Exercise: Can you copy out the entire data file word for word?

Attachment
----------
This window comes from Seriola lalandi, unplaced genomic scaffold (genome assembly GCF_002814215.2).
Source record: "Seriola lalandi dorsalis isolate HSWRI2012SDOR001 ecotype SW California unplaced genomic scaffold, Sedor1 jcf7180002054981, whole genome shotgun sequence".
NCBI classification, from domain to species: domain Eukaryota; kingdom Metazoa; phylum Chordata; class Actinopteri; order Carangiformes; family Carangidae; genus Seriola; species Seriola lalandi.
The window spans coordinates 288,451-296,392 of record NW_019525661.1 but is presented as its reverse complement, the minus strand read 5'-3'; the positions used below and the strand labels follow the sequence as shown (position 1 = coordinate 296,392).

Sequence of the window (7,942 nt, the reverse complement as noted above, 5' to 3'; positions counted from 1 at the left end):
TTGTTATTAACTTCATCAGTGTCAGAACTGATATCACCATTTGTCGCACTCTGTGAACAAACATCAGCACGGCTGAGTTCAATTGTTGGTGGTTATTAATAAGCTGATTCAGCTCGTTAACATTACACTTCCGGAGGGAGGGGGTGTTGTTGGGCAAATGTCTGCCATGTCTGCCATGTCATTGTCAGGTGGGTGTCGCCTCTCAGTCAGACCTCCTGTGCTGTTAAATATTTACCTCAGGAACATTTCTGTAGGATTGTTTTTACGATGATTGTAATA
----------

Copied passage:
This window comes from Seriola lalandi, unplaced genomic scaffold (genome assembly GCF_002814215.2).
Source record: "Seriola lalandi dorsalis isolate HSWRI2012SDOR001 ecotype SW California unplaced genomic scaffold, Sedor1 jcf7180002054981, whole genome shotgun sequence".
NCBI classification, from domain to species: domain Eukaryota; kingdom Metazoa; phylum Chordata; class Actinopteri; order Carangiformes; family Carangidae; genus Seriola; species Seriola lalandi.
The window spans coordinates 288,451-296,392 of record NW_019525661.1 but is presented as its reverse complement, the minus strand read 5'-3'; the positions used below and the strand labels follow the sequence as shown (position 1 = coordinate 296,392).

Sequence of the window (7,942 nt, the reverse complement as noted above, 5' to 3'; positions counted from 1 at the left end):
TTGTTATTAACTTCATCAGTGTCAGAACTGATATCACCATTTGTCGCACTCTGTGAACAAACATCAGCACGGCTGAGTTCAATTGTTGGTGGTTATTAATAAGCTGATTCAGCTCGTTAACATTACACTTCCGGAGGGAGGGGGTGTTGTTGGGCAAATGTCTGCCATGTCTGCCATGTCATTGTCAGGTGGGTGTCGCCTCTCAGTCAGACCTCCTGTGCTGTTAAATATTTACCTCAGGAACATTTCTGTAGGATTGTTTTTACGATGATTGTAATA